The Objective : This project analyzes chemical reactions of decontamination using spectroscopy to determine kinetic parameters. Synthetic organic dyes are the model contaminants, as they are widely used, often toxic, and resist biodegradation.
Objectives: (1) Build a programmable Colorimeter to measure change in concentration, (2) Determine the rate law, reaction order and half-life of the reaction of dyes with hypochlorite. It is hypothesized that the reaction is 1st order in dye and in hypochlorite.
Solutions of known concentration of synthetic dyes in distilled water are prepared using a 200g x 0.01g balance, 1mL/3mL/10mL pipettes, 10mL/25mL/100mL graduated cylinders, and test tubes.
A Colorimeter is designed and programmed to take measurements near the dye's wavelength of maximum absorbance. Calibration curves are obtained.
The reaction of dye and hypochlorite is begun and temperature noted.
The control is a dye solution alone.
The method of isolation and method of initial rates are used to find reaction orders for dye and hypochlorite, respectively.
Data is mathematically analyzed to find the rate law and half-life.
Dye solutions were found to follow the Beer-Lambert Law within certain ranges (e.g. Methylene Blue (MB) range extended up to about 7.82x10^-5 mol/L).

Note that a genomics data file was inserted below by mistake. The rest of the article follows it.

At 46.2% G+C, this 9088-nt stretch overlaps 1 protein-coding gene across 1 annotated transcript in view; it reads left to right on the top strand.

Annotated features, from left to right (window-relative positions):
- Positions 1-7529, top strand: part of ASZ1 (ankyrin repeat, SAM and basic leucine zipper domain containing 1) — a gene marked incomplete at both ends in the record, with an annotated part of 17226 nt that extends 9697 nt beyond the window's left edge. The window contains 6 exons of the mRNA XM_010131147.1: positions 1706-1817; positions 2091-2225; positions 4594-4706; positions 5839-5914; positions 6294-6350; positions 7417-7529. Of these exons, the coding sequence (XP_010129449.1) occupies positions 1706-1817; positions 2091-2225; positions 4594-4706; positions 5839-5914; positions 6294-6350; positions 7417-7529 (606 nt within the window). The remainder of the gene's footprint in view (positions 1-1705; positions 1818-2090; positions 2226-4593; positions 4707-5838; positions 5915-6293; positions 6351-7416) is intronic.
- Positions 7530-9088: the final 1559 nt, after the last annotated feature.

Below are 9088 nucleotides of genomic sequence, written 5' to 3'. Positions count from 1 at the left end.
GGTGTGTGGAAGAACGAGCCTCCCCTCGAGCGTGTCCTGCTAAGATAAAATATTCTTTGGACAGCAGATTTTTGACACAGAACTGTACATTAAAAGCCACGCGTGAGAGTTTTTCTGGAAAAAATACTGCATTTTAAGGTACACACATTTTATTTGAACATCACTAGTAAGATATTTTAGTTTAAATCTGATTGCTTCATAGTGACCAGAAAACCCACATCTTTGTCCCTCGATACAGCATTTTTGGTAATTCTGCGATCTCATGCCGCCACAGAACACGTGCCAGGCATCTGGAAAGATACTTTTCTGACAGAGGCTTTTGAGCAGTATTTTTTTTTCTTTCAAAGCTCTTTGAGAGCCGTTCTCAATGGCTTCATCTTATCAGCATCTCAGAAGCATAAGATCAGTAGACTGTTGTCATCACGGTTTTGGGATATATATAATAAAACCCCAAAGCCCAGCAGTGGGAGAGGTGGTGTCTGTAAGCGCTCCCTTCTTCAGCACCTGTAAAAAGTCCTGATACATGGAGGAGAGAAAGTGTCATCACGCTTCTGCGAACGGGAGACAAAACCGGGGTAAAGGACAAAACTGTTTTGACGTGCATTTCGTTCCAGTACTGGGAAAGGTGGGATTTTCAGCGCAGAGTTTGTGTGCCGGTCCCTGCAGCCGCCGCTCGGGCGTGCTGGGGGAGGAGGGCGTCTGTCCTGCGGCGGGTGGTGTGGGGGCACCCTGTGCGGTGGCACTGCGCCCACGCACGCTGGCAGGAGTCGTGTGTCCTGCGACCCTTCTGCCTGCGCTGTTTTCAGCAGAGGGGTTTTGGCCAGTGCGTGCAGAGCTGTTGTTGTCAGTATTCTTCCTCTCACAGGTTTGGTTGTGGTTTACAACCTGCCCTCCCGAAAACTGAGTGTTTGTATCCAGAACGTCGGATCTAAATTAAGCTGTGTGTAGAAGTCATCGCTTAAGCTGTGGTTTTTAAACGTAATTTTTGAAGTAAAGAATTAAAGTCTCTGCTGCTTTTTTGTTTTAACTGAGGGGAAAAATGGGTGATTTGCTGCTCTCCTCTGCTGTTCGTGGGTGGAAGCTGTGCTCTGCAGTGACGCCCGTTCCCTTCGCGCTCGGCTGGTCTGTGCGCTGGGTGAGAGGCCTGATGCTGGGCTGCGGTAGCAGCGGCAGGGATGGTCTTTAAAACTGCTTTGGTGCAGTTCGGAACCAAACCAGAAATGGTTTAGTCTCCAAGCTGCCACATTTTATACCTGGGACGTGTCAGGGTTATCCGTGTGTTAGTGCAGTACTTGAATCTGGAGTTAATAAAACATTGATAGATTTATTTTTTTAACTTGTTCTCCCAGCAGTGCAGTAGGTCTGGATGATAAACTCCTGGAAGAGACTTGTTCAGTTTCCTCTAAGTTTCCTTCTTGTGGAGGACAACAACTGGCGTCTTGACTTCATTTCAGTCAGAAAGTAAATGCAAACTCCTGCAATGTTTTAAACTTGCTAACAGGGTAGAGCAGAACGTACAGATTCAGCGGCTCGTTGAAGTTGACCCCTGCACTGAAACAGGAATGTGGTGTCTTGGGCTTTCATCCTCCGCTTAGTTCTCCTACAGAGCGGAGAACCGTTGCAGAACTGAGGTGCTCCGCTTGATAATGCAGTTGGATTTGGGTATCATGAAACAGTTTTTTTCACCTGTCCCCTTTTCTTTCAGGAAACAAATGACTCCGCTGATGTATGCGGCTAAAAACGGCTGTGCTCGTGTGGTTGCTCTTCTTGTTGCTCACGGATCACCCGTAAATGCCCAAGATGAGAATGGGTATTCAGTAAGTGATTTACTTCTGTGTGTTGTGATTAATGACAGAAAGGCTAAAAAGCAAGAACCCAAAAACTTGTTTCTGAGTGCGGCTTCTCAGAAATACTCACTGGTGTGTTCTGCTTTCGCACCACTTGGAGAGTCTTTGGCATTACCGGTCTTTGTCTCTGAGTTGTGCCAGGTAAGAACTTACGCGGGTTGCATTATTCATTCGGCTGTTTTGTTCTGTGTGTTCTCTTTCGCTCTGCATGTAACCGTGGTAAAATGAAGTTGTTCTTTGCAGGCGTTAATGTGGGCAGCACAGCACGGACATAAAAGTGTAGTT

Reaction rates were quite slow for some dyes (e.g. for MB, the half-life was 1777 sec. at 24C).
Analysis showed a 1st order dependence on concentration of both MB and hypochlorite, which supported the hypothesis.
Results for other dyes & reactions are also tabulated.
The Colorimeter was successfully built and tested; it is programmable and extensible. The hypothesis was partially supported; Eosin-Y (EY) data showed interesting anomalies. After further research into its spectroscopic properties, an explanation is proposed.
Kinetics is important for industrial productivity and the environment. Applications of decontamination range from wastewater remediation to toxic chemical agent neutralization.
The rate law and half-life of decontamination reactions are determined using spectroscopic analysis by a colorimeter which I designed and programmed.
Science Fair Project done By Shyamal Buch